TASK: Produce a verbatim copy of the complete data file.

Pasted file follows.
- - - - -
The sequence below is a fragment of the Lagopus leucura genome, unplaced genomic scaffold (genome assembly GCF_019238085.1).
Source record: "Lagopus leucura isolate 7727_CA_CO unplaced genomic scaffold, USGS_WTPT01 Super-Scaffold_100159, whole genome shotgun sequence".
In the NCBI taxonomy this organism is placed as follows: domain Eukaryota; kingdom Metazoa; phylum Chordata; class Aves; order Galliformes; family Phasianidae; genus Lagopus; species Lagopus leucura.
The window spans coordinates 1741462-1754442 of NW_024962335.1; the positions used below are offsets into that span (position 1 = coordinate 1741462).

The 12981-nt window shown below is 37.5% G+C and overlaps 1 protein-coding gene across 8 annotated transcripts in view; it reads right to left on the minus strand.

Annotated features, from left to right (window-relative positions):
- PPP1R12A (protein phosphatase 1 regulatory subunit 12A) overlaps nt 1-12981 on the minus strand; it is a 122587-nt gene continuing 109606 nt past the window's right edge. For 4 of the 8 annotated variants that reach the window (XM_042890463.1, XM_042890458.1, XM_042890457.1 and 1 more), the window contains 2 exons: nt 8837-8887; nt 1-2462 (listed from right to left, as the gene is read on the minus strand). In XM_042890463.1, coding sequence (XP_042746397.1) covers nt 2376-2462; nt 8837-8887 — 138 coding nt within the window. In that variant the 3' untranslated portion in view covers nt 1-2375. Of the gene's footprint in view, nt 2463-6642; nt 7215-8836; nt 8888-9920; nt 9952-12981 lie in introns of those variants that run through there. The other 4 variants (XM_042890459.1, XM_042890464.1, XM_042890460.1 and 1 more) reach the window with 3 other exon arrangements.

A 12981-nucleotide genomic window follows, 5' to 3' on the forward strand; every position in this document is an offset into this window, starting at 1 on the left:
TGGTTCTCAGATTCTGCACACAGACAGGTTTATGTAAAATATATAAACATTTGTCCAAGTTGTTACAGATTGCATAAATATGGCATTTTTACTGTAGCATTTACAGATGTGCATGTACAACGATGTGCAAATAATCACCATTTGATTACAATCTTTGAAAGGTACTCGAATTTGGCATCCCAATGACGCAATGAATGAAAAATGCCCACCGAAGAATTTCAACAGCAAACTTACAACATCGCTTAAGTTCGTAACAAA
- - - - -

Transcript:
The sequence below is a fragment of the Lagopus leucura genome, unplaced genomic scaffold (genome assembly GCF_019238085.1).
Source record: "Lagopus leucura isolate 7727_CA_CO unplaced genomic scaffold, USGS_WTPT01 Super-Scaffold_100159, whole genome shotgun sequence".
In the NCBI taxonomy this organism is placed as follows: domain Eukaryota; kingdom Metazoa; phylum Chordata; class Aves; order Galliformes; family Phasianidae; genus Lagopus; species Lagopus leucura.
The window spans coordinates 1741462-1754442 of NW_024962335.1; the positions used below are offsets into that span (position 1 = coordinate 1741462).

The 12981-nt window shown below is 37.5% G+C and overlaps 1 protein-coding gene across 8 annotated transcripts in view; it reads right to left on the minus strand.

Annotated features, from left to right (window-relative positions):
- PPP1R12A (protein phosphatase 1 regulatory subunit 12A) overlaps nt 1-12981 on the minus strand; it is a 122587-nt gene continuing 109606 nt past the window's right edge. For 4 of the 8 annotated variants that reach the window (XM_042890463.1, XM_042890458.1, XM_042890457.1 and 1 more), the window contains 2 exons: nt 8837-8887; nt 1-2462 (listed from right to left, as the gene is read on the minus strand). In XM_042890463.1, coding sequence (XP_042746397.1) covers nt 2376-2462; nt 8837-8887 — 138 coding nt within the window. In that variant the 3' untranslated portion in view covers nt 1-2375. Of the gene's footprint in view, nt 2463-6642; nt 7215-8836; nt 8888-9920; nt 9952-12981 lie in introns of those variants that run through there. The other 4 variants (XM_042890459.1, XM_042890464.1, XM_042890460.1 and 1 more) reach the window with 3 other exon arrangements.

A 12981-nucleotide genomic window follows, 5' to 3' on the forward strand; every position in this document is an offset into this window, starting at 1 on the left:
TGGTTCTCAGATTCTGCACACAGACAGGTTTATGTAAAATATATAAACATTTGTCCAAGTTGTTACAGATTGCATAAATATGGCATTTTTACTGTAGCATTTACAGATGTGCATGTACAACGATGTGCAAATAATCACCATTTGATTACAATCTTTGAAAGGTACTCGAATTTGGCATCCCAATGACGCAATGAATGAAAAATGCCCACCGAAGAATTTCAACAGCAAACTTACAACATCGCTTAAGTTCGTAACAAA